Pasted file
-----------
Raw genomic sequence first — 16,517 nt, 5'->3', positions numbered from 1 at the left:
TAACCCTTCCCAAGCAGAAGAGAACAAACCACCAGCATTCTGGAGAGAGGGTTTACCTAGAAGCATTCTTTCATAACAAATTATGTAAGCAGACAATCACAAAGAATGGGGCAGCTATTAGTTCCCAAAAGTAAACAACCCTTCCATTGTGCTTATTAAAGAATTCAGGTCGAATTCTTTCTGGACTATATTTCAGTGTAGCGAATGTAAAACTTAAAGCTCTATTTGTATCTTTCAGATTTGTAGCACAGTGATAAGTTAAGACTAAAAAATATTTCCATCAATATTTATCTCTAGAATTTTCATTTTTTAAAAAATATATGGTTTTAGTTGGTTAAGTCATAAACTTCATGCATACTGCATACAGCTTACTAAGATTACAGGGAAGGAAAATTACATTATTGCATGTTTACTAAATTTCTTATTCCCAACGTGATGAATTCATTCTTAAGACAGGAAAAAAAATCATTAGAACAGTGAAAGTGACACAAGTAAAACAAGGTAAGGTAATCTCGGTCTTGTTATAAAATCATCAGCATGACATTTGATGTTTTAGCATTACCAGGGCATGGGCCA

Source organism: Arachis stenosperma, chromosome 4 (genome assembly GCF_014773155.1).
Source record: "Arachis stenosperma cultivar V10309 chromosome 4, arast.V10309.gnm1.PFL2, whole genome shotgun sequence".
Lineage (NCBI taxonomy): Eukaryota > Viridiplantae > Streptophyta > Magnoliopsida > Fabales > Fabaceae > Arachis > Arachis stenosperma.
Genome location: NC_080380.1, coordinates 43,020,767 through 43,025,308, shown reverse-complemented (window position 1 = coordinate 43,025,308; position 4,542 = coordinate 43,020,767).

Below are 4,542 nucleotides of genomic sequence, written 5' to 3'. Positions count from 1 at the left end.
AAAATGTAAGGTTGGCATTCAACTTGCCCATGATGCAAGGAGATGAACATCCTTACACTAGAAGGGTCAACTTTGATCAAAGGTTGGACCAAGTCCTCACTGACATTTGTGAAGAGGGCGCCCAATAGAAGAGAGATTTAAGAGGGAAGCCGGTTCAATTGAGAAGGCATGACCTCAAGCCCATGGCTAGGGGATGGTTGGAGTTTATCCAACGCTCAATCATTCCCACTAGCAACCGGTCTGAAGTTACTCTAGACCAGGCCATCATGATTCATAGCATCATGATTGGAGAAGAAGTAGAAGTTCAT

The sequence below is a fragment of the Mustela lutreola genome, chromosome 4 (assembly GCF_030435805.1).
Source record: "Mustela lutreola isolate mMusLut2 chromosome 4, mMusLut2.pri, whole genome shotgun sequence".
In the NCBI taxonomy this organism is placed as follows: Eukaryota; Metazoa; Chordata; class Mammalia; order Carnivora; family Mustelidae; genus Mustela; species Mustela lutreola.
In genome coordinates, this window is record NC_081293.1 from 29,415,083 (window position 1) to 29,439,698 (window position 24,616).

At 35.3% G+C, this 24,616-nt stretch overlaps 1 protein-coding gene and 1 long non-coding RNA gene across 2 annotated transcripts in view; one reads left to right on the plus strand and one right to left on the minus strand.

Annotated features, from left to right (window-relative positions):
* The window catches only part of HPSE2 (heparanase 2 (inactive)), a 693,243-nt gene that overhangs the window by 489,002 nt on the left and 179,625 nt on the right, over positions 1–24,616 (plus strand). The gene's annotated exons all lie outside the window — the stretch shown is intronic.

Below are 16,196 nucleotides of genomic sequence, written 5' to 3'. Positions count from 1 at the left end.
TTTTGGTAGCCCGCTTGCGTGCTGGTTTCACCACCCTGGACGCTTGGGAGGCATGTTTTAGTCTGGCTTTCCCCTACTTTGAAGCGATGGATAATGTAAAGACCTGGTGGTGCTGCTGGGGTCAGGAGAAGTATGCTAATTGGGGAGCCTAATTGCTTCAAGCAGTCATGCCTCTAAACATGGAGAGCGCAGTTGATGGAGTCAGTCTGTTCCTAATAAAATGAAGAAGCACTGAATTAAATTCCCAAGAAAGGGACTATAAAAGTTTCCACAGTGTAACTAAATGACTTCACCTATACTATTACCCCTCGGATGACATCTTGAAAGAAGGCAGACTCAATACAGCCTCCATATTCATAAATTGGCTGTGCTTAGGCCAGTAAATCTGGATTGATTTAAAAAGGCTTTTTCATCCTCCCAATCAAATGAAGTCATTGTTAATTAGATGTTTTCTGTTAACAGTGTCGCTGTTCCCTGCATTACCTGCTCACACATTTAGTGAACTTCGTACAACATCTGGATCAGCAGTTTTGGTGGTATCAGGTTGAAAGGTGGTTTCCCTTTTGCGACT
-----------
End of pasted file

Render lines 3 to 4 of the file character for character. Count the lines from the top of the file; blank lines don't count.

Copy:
Source organism: Arachis stenosperma, chromosome 4 (genome assembly GCF_014773155.1).
Source record: "Arachis stenosperma cultivar V10309 chromosome 4, arast.V10309.gnm1.PFL2, whole genome shotgun sequence".